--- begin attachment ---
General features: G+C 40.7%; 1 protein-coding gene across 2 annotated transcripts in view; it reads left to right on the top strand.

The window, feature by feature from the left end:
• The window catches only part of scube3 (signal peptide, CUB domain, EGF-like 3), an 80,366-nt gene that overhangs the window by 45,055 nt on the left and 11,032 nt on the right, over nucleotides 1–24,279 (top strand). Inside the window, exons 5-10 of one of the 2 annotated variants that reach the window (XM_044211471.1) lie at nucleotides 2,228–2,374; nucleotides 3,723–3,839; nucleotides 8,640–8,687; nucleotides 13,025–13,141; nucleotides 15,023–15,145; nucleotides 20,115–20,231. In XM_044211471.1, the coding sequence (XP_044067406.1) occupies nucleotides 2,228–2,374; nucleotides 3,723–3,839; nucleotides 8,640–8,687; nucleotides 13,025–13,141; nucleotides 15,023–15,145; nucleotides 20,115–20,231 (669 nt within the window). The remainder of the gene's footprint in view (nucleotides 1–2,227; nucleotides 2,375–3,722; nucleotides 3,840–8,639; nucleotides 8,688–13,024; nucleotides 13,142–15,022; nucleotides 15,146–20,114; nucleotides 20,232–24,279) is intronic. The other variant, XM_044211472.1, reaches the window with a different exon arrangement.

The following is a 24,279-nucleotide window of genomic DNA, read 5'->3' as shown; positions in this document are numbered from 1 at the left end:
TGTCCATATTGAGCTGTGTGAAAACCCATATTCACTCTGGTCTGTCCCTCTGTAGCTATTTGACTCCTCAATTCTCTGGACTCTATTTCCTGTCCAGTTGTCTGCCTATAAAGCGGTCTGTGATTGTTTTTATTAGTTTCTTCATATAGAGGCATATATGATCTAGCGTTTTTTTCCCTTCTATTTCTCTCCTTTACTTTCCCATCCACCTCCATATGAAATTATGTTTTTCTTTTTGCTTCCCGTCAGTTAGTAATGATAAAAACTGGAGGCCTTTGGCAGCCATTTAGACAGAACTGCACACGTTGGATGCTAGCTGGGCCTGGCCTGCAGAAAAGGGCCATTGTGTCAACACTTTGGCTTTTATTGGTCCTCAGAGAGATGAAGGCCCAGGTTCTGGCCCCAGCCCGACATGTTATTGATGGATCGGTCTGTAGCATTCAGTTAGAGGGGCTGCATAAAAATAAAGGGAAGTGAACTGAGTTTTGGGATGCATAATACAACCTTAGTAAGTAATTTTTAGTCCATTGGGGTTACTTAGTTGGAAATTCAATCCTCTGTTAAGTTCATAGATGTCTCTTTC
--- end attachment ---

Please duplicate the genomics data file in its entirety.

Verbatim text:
General features: G+C 40.7%; 1 protein-coding gene across 2 annotated transcripts in view; it reads left to right on the top strand.

The window, feature by feature from the left end:
• The window catches only part of scube3 (signal peptide, CUB domain, EGF-like 3), an 80,366-nt gene that overhangs the window by 45,055 nt on the left and 11,032 nt on the right, over nucleotides 1–24,279 (top strand). Inside the window, exons 5-10 of one of the 2 annotated variants that reach the window (XM_044211471.1) lie at nucleotides 2,228–2,374; nucleotides 3,723–3,839; nucleotides 8,640–8,687; nucleotides 13,025–13,141; nucleotides 15,023–15,145; nucleotides 20,115–20,231. In XM_044211471.1, the coding sequence (XP_044067406.1) occupies nucleotides 2,228–2,374; nucleotides 3,723–3,839; nucleotides 8,640–8,687; nucleotides 13,025–13,141; nucleotides 15,023–15,145; nucleotides 20,115–20,231 (669 nt within the window). The remainder of the gene's footprint in view (nucleotides 1–2,227; nucleotides 2,375–3,722; nucleotides 3,840–8,639; nucleotides 8,688–13,024; nucleotides 13,142–15,022; nucleotides 15,146–20,114; nucleotides 20,232–24,279) is intronic. The other variant, XM_044211472.1, reaches the window with a different exon arrangement.

The following is a 24,279-nucleotide window of genomic DNA, read 5'->3' as shown; positions in this document are numbered from 1 at the left end:
TGTCCATATTGAGCTGTGTGAAAACCCATATTCACTCTGGTCTGTCCCTCTGTAGCTATTTGACTCCTCAATTCTCTGGACTCTATTTCCTGTCCAGTTGTCTGCCTATAAAGCGGTCTGTGATTGTTTTTATTAGTTTCTTCATATAGAGGCATATATGATCTAGCGTTTTTTTCCCTTCTATTTCTCTCCTTTACTTTCCCATCCACCTCCATATGAAATTATGTTTTTCTTTTTGCTTCCCGTCAGTTAGTAATGATAAAAACTGGAGGCCTTTGGCAGCCATTTAGACAGAACTGCACACGTTGGATGCTAGCTGGGCCTGGCCTGCAGAAAAGGGCCATTGTGTCAACACTTTGGCTTTTATTGGTCCTCAGAGAGATGAAGGCCCAGGTTCTGGCCCCAGCCCGACATGTTATTGATGGATCGGTCTGTAGCATTCAGTTAGAGGGGCTGCATAAAAATAAAGGGAAGTGAACTGAGTTTTGGGATGCATAATACAACCTTAGTAAGTAATTTTTAGTCCATTGGGGTTACTTAGTTGGAAATTCAATCCTCTGTTAAGTTCATAGATGTCTCTTTC